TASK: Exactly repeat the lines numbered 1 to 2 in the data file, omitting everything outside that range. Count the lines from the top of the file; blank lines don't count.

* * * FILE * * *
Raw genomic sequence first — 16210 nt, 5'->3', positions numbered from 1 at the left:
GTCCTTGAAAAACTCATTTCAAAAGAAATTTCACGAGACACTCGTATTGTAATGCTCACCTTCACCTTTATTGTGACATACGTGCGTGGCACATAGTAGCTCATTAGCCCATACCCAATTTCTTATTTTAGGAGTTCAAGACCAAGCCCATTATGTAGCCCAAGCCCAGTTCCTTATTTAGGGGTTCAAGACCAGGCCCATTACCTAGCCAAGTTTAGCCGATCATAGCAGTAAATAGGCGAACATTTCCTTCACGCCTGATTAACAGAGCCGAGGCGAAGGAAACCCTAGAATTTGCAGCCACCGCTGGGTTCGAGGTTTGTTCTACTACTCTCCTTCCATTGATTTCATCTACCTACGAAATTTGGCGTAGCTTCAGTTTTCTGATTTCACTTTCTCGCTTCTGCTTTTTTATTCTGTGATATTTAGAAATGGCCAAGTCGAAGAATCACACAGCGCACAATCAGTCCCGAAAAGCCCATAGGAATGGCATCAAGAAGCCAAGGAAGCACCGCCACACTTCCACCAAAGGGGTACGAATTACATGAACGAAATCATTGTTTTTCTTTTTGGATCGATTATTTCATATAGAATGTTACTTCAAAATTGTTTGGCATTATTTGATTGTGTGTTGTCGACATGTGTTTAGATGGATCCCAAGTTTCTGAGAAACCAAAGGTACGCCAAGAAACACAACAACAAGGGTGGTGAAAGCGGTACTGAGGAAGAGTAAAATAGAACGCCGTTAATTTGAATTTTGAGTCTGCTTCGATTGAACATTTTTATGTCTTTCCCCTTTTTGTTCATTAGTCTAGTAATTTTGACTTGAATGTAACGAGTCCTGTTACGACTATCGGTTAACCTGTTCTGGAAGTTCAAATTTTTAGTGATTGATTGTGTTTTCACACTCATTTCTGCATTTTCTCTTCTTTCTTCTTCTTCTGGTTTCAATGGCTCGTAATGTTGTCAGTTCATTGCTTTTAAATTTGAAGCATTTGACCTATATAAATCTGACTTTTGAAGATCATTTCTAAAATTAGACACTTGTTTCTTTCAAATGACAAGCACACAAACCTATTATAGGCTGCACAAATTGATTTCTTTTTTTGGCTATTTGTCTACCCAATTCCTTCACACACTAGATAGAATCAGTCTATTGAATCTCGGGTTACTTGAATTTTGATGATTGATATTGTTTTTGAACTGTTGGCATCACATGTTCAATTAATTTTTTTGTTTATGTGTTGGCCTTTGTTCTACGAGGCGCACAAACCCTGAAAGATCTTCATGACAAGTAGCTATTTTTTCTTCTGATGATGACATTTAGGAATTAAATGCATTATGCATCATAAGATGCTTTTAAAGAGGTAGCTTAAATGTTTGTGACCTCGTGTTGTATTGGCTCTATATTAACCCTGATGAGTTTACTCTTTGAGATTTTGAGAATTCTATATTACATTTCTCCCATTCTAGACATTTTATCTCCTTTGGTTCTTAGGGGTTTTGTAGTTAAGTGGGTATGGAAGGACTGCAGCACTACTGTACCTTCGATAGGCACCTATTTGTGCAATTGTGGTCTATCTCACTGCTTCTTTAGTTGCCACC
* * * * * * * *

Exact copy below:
Raw genomic sequence first — 16210 nt, 5'->3', positions numbered from 1 at the left:
GTCCTTGAAAAACTCATTTCAAAAGAAATTTCACGAGACACTCGTATTGTAATGCTCACCTTCACCTTTATTGTGACATACGTGCGTGGCACATAGTAGCTCATTAGCCCATACCCAATTTCTTATTTTAGGAGTTCAAGACCAAGCCCATTATGTAGCCCAAGCCCAGTTCCTTATTTAGGGGTTCAAGACCAGGCCCATTACCTAGCCAAGTTTAGCCGATCATAGCAGTAAATAGGCGAACATTTCCTTCACGCCTGATTAACAGAGCCGAGGCGAAGGAAACCCTAGAATTTGCAGCCACCGCTGGGTTCGAGGTTTGTTCTACTACTCTCCTTCCATTGATTTCATCTACCTACGAAATTTGGCGTAGCTTCAGTTTTCTGATTTCACTTTCTCGCTTCTGCTTTTTTATTCTGTGATATTTAGAAATGGCCAAGTCGAAGAATCACACAGCGCACAATCAGTCCCGAAAAGCCCATAGGAATGGCATCAAGAAGCCAAGGAAGCACCGCCACACTTCCACCAAAGGGGTACGAATTACATGAACGAAATCATTGTTTTTCTTTTTGGATCGATTATTTCATATAGAATGTTACTTCAAAATTGTTTGGCATTATTTGATTGTGTGTTGTCGACATGTGTTTAGATGGATCCCAAGTTTCTGAGAAACCAAAGGTACGCCAAGAAACACAACAACAAGGGTGGTGAAAGCGGTACTGAGGAAGAGTAAAATAGAACGCCGTTAATTTGAATTTTGAGTCTGCTTCGATTGAACATTTTTATGTCTTTCCCCTTTTTGTTCATTAGTCTAGTAATTTTGACTTGAATGTAACGAGTCCTGTTACGACTATCGGTTAACCTGTTCTGGAAGTTCAAATTTTTAGTGATTGATTGTGTTTTCACACTCATTTCTGCATTTTCTCTTCTTTCTTCTTCTTCTGGTTTCAATGGCTCGTAATGTTGTCAGTTCATTGCTTTTAAATTTGAAGCATTTGACCTATATAAATCTGACTTTTGAAGATCATTTCTAAAATTAGACACTTGTTTCTTTCAAATGACAAGCACACAAACCTATTATAGGCTGCACAAATTGATTTCTTTTTTTGGCTATTTGTCTACCCAATTCCTTCACACACTAGATAGAATCAGTCTATTGAATCTCGGGTTACTTGAATTTTGATGATTGATATTGTTTTTGAACTGTTGGCATCACATGTTCAATTAATTTTTTTGTTTATGTGTTGGCCTTTGTTCTACGAGGCGCACAAACCCTGAAAGATCTTCATGACAAGTAGCTATTTTTTCTTCTGATGATGACATTTAGGAATTAAATGCATTATGCATCATAAGATGCTTTTAAAGAGGTAGCTTAAATGTTTGTGACCTCGTGTTGTATTGGCTCTATATTAACCCTGATGAGTTTACTCTTTGAGATTTTGAGAATTCTATATTACATTTCTCCCATTCTAGACATTTTATCTCCTTTGGTTCTTAGGGGTTTTGTAGTTAAGTGGGTATGGAAGGACTGCAGCACTACTGTACCTTCGATAGGCACCTATTTGTGCAATTGTGGTCTATCTCACTGCTTCTTTAGTTGCCACC